domingo, 22 de abril de 2012
The Whole Day Through by Patrick Gale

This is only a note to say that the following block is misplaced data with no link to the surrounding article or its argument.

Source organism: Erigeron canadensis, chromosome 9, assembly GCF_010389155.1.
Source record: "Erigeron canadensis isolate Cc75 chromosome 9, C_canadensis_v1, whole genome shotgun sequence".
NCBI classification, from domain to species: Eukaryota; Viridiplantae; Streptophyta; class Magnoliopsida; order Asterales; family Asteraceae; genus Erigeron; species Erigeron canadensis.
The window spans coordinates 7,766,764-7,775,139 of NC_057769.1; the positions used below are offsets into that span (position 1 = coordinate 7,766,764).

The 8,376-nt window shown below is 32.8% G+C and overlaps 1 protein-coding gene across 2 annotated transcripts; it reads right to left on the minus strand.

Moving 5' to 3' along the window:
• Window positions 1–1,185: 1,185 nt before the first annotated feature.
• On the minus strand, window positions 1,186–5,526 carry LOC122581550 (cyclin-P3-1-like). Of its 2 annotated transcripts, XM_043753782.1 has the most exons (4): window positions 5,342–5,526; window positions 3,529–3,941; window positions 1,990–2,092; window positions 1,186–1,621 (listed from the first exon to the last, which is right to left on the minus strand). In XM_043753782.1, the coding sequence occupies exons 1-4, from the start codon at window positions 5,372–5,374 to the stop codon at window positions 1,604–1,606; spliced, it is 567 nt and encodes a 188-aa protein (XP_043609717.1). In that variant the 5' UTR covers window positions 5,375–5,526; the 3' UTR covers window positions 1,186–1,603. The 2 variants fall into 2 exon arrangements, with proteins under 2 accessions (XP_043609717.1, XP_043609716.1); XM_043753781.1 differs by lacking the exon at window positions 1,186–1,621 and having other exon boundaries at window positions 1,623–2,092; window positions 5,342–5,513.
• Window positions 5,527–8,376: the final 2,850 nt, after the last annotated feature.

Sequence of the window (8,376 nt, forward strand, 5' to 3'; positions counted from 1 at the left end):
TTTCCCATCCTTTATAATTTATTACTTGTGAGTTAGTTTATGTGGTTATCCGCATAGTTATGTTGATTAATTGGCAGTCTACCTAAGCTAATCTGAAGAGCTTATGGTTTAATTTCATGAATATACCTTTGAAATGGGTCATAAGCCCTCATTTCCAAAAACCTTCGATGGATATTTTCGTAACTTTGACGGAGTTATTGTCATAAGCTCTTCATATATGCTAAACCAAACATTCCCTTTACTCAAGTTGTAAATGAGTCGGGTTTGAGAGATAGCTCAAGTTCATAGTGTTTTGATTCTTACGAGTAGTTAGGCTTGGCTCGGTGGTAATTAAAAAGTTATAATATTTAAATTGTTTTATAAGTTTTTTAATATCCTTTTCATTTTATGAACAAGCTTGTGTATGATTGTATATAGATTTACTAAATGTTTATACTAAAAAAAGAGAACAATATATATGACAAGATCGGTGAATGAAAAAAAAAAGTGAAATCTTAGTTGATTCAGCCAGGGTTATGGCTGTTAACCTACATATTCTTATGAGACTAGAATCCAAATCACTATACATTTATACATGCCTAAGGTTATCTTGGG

The Whole Day Through by Patrick Gale is an extremely well written love story. It is so well written that at times the gentle gradients of its landscape remind one of being driven through Holland. An occasional abyss or ravine would be welcome. Laura used to be Lara. She inserted the ‘u’ because of the regular ribbings at school over Doctor Zhivago. It was clearly that sort of school. Mummy and daddy were pretty accomplished people, mum eventually a professor of virology. Daddy, poor daddy, never made it above a lectureship in social sciences – or something - in a poly. These are now all called universities, but we all know that the class labels still attach. They were a naturist family and took their clothes off at every opportunity. Daddy died. Daddies do. Mummy is now in need of assistance, even when naked in the garden, which these days is well walled. Laura did not manage maths at Oxford, poor thing. She blew it. But being able to add up led her to a pretty good career as a freelance accountant. Ability to work at distance allowed her to spend a good deal of her time in Paris. There were relationships. None endured. Well, they all did, and then didn’t. She is now back with mummy. Ben was one of Laura’s old flames. He too was into viruses and once met Laura’s mom in a professional capacity. He now works with sexually transmitted diseases. He moved on from Laura and married Chloë, who has a funny thing on the end of her name. Things have not gone well of late. The marriage is suffering something of a lull. So, after many a year Ben and Laura’s paths cross again. Their encounter lasts a day and promises to endure. But Ben has his own responsibilities. Bobby is his disabled brother and he needs support. He seems able to look after himself on the gay pick-up scene, however, and manages to put himself about quite a bit. Treatments are available in-house, after all. Between them, these characters build up understandings and misunderstandings, but there is very little to surprise. At least non-one seems to have a food fad. The book is an easy and enjoyable read, but somehow the people never really come alive. Patrick Gale tells us about their pasts, their families, their relationships, occasionally their fears or achievements, but somehow the sensation is reminiscent of pieces being pushed around a draughts board. It is certainly not as sophisticated as chess, and the moves seem, well, predictable. And that is the problem. These people ooze an under-stated middle class confidence, but they come across as smug, uninteresting and rather self-satisfied. Endearing they are not. They do elegantly populate a story, but their passions are so terribly English. We might pass time of day, but do not expect any part of the experience to offer anything memorable. Perhaps that’s the point.